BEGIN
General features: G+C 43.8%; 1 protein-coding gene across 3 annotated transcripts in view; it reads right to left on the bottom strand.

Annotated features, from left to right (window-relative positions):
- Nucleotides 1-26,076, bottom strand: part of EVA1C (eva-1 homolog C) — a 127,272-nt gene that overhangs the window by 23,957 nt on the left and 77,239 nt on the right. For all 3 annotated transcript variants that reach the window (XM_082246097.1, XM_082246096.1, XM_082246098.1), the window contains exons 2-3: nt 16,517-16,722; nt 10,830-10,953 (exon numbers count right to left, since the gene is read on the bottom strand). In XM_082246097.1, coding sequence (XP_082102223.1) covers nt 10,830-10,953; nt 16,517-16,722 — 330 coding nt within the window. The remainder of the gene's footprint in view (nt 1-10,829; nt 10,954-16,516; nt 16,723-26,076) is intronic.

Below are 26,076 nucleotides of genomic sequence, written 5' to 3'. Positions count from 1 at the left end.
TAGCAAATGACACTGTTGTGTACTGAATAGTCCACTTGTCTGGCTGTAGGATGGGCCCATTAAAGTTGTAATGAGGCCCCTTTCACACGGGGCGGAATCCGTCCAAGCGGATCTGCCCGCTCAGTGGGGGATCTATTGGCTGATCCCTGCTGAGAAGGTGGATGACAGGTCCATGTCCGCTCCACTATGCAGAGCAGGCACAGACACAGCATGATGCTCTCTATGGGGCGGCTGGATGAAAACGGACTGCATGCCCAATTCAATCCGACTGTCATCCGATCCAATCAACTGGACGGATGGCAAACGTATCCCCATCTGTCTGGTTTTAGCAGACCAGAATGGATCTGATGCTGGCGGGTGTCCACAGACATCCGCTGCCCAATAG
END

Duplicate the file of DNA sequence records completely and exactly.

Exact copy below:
General features: G+C 43.8%; 1 protein-coding gene across 3 annotated transcripts in view; it reads right to left on the bottom strand.

Annotated features, from left to right (window-relative positions):
- Nucleotides 1-26,076, bottom strand: part of EVA1C (eva-1 homolog C) — a 127,272-nt gene that overhangs the window by 23,957 nt on the left and 77,239 nt on the right. For all 3 annotated transcript variants that reach the window (XM_082246097.1, XM_082246096.1, XM_082246098.1), the window contains exons 2-3: nt 16,517-16,722; nt 10,830-10,953 (exon numbers count right to left, since the gene is read on the bottom strand). In XM_082246097.1, coding sequence (XP_082102223.1) covers nt 10,830-10,953; nt 16,517-16,722 — 330 coding nt within the window. The remainder of the gene's footprint in view (nt 1-10,829; nt 10,954-16,516; nt 16,723-26,076) is intronic.

Below are 26,076 nucleotides of genomic sequence, written 5' to 3'. Positions count from 1 at the left end.
TAGCAAATGACACTGTTGTGTACTGAATAGTCCACTTGTCTGGCTGTAGGATGGGCCCATTAAAGTTGTAATGAGGCCCCTTTCACACGGGGCGGAATCCGTCCAAGCGGATCTGCCCGCTCAGTGGGGGATCTATTGGCTGATCCCTGCTGAGAAGGTGGATGACAGGTCCATGTCCGCTCCACTATGCAGAGCAGGCACAGACACAGCATGATGCTCTCTATGGGGCGGCTGGATGAAAACGGACTGCATGCCCAATTCAATCCGACTGTCATCCGATCCAATCAACTGGACGGATGGCAAACGTATCCCCATCTGTCTGGTTTTAGCAGACCAGAATGGATCTGATGCTGGCGGGTGTCCACAGACATCCGCTGCCCAATAG